The City of Detroit has a new neighborhood crime-tracking tool. Here’s how it works.
Residents can use the tool now available on the City’s open data portal
A few months ago, the Detroit Police Department came to the City of Detroit’s information technology department with an issue: Current tools are insufficient at analyzing and visualizing crime incidents in technologically-accessible, affordable and meaningful ways for community organizations and citizens.
Despite making crime incident data available on the city's open data portal, the police still often received calls from residents asking how to access crime statistics themselves without relying on a third party to gather the data and do analyses. Recognizing that our open data portal requires some technical-know-how, we worked together to design a more usable interface to view and filter crime data.
We worked with scenarios presented by Detroit's neighborhood radio patrol members. Hearing things like ”we need to be able to see recent house break-ins in our area and the time that they occurred so that we can better deploy our volunteers" directly shaped our feature list. We designed the tool to be straightforward and focused around a discrete topic of information, but also robust and customizable, by enabling users to draw-their-own geographic boundaries for example.
After a few code writing sprints with user-testing sessions in between, we're excited to share the final tool. We've put together a visual tour below based on sample research scenarios or you can start exploring at detroitmi.gov/crime-viewer. Here, we answer two common questions.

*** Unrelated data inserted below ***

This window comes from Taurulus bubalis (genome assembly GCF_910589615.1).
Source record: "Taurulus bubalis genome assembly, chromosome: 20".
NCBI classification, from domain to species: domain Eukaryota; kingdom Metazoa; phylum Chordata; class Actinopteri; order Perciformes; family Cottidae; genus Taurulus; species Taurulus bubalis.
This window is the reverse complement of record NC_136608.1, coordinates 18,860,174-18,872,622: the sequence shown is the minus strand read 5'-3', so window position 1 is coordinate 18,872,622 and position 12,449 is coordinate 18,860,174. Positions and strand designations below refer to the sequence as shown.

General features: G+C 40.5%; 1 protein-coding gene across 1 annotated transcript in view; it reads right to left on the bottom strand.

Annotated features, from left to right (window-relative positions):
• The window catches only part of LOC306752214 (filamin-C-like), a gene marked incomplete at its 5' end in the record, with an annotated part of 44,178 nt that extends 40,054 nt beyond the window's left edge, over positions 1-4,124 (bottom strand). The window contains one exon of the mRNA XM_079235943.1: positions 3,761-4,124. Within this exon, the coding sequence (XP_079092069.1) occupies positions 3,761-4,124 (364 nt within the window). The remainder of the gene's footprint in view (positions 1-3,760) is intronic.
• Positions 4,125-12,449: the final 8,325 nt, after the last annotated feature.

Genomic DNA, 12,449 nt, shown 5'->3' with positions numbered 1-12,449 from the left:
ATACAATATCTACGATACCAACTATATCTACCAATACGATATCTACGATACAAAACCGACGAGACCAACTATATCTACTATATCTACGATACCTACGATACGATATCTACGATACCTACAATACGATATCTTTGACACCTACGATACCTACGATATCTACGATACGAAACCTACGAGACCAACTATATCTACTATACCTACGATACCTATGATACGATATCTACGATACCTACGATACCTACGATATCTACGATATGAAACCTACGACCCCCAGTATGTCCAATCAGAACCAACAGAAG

Question 1: What crime incidents have been reported in my neighborhood recently?
Drop down the "Location" filter. Change "Current boundary:" to "Neighborhood" and then select "Pick Neighborhood" from the map. Now you'll see a monotone map with neighborhood names. More labels become visible as you zoom in. Click on a neighborhood to select it and filter the points. You can click on individual points to learn more about the incident details. By default, the map has loaded the latest seven days worth of crime incidents that have been verified by DPD and reported to the State of Michigan.
Question 2: When and where have incidents involving stolen property been reported?
Drop down the "Crime Types" filter. Select "Stolen Property" (or any crime type(s) that you're interested in). In the sidebar, notice that the table has less rows and shows only the crime types you've selected. Toggle to "Show Charts". You'll find three summary charts:
- Stolen Property Incidents by Location
- Stolen Property Incidents by Date
- Stolen Property Incidents by Day of Week & Hour of the Day
As you apply or reset filters, the charts will respond.
The Crime Viewer is an open source tool; the raw incident data are available on our open data portal and our code is published on Github. We're using modern libraries that are best experienced in Chrome or Firefox and may prompt you to update your browser. Based on our user research, we've also optimized our design for desktop use, rather than mobile, in order to include valuable features like printing a report. We welcome feedback, ideas and bug reports through this web form.
The Office of Innovation & Emerging Technology (IET) is a team of programmers at the City of Detroit. We partner with departments to build digital tools that solve civic problems and information challenges. We guest write about open data for The Neighborhoods. Find all of our work at https://cityofdetroit.github.io/iet/.